William The Coroner’s Forensic Files

Monday, 31, August, 2009

Graduate Class–#4

Filed under: Forensics,Teaching — williamthecoroner @ 14:11

The Lorain County Coroner came today to speak to my class. Happily, he’s a better speaker and has better photographs of France than I do. He kept the class entranced for 2.5 hours.

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Jamming

Filed under: Food and Drink — williamthecoroner @ 11:49

800px-Raspberries05

I have six quarts of raspberries, a full container of sugar, a pack of pectin, it’s dark, and I’m wearing sunglasses. [/gratuitous Blues Brothers reference]

Why Students Give Teachers Grey Hairs

Filed under: Teaching — williamthecoroner @ 09:09

The Shadow - Sam RaimiI like dealing with students. They are young, full of…hope, and interested. (I’m lucky, I have a good population to work with). Sometimes you get tired of the same old, same old questions “Dr. Z, how do you know that’s a liver cell?” and the same old answers “Because that’s what a liver cell looks like.” Sometimes you get the cool, neat-o questions from out in left field, and a totally new way of looking at problems.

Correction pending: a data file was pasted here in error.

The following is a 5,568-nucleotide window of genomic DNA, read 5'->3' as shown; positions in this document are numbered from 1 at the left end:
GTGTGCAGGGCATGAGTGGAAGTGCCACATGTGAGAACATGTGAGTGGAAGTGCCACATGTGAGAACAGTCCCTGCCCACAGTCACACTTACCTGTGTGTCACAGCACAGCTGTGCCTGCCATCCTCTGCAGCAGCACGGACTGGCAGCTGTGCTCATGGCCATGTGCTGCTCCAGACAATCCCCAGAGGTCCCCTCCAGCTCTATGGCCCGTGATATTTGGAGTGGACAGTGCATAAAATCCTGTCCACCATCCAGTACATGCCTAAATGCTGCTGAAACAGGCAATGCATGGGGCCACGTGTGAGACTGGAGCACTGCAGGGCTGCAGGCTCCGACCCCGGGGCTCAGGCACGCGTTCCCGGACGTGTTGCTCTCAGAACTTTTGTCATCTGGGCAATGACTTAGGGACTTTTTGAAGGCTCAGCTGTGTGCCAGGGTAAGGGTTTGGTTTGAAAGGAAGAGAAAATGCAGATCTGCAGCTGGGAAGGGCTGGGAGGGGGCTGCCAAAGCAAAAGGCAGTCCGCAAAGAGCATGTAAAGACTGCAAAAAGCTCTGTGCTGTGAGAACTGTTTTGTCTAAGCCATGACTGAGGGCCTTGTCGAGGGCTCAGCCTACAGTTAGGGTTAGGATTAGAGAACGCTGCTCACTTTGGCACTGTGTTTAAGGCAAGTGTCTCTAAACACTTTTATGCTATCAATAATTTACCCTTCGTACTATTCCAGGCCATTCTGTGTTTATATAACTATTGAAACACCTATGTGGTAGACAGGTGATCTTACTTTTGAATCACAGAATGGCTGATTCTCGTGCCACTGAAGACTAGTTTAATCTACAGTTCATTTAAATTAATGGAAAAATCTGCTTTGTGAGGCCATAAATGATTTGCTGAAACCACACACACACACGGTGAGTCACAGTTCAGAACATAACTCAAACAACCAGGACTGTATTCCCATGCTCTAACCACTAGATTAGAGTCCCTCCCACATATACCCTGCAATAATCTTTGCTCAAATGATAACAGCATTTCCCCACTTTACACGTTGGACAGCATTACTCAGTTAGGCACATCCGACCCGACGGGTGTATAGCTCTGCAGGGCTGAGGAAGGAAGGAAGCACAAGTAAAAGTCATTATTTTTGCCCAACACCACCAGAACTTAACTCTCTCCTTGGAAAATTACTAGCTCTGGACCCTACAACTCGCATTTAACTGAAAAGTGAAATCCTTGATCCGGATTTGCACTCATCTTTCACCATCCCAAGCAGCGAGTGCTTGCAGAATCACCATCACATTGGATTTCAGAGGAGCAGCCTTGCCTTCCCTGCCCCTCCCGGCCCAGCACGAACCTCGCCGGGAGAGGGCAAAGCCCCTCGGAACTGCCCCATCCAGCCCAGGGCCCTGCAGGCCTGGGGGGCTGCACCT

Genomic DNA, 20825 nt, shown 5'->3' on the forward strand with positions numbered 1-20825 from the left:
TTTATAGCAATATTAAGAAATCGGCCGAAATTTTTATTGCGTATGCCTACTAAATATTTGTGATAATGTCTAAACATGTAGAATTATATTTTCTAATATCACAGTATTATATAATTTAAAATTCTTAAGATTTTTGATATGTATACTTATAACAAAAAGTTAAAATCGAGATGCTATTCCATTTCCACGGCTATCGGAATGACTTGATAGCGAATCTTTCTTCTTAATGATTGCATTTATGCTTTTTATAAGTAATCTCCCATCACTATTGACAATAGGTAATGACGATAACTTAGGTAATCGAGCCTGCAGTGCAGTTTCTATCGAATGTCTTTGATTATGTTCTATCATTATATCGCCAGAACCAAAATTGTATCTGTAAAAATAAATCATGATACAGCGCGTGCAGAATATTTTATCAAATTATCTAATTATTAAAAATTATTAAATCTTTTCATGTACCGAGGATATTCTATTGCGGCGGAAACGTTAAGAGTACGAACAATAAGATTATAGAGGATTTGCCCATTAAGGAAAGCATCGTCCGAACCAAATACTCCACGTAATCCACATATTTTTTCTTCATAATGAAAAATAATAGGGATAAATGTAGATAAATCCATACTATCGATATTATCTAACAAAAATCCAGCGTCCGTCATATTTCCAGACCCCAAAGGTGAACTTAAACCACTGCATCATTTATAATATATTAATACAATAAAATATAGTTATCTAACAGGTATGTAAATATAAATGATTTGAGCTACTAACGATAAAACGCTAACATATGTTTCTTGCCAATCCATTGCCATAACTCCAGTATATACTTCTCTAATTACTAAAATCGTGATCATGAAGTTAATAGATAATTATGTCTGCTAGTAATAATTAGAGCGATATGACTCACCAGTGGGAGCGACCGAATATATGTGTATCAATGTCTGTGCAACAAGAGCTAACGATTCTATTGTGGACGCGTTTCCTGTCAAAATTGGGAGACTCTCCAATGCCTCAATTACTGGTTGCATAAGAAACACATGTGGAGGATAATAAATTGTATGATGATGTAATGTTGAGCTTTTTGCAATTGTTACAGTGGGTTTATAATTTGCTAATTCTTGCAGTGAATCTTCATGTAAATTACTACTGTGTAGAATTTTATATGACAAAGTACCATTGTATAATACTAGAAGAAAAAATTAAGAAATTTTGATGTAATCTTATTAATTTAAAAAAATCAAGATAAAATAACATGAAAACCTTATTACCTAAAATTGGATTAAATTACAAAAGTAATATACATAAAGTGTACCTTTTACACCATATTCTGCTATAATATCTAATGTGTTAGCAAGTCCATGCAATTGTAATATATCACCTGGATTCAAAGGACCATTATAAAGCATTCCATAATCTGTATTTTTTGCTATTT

Graduate and professional students are also slightly older, and are paying for their education themselves. Therefore they have skin in the game. But they are still young, and youth can lead to bad decisions. I recently came across the student of a colleague of mine, a young woman, who put her telephone number on-line to get as many amusing voice mails as she could.  She wanted to post the voice mails online. This concerned me.

I usually try to act as if other adults are competent, and can take responsibility for their own actions. I suppose it is sexist on my part, though that this bothered me. I’m a big, ugly, armed, full adult male; and I consider putting my personal contact information on line…unwise. (bloody damn stupid, if you ask me).  The Shadow asked “Who knows what evil lurks in the hearts of men?”  I’ll tell you, anyone who has worked in the criminal justice system, that’s who.

Now, with licenses and other stuff, five minutes work will come up with my contact information, but you don’t need to borrow trouble. For a young (and naive) woman to do that? That seemed even more unwise.  The Internet is forever, and people must be careful about bad judgement. Not only for the trouble that it can get you into now, but also in the future. “Well, it seemed a good idea at the time,” sounds kind of lame. Particularly as a response to the question “What were you thinking?”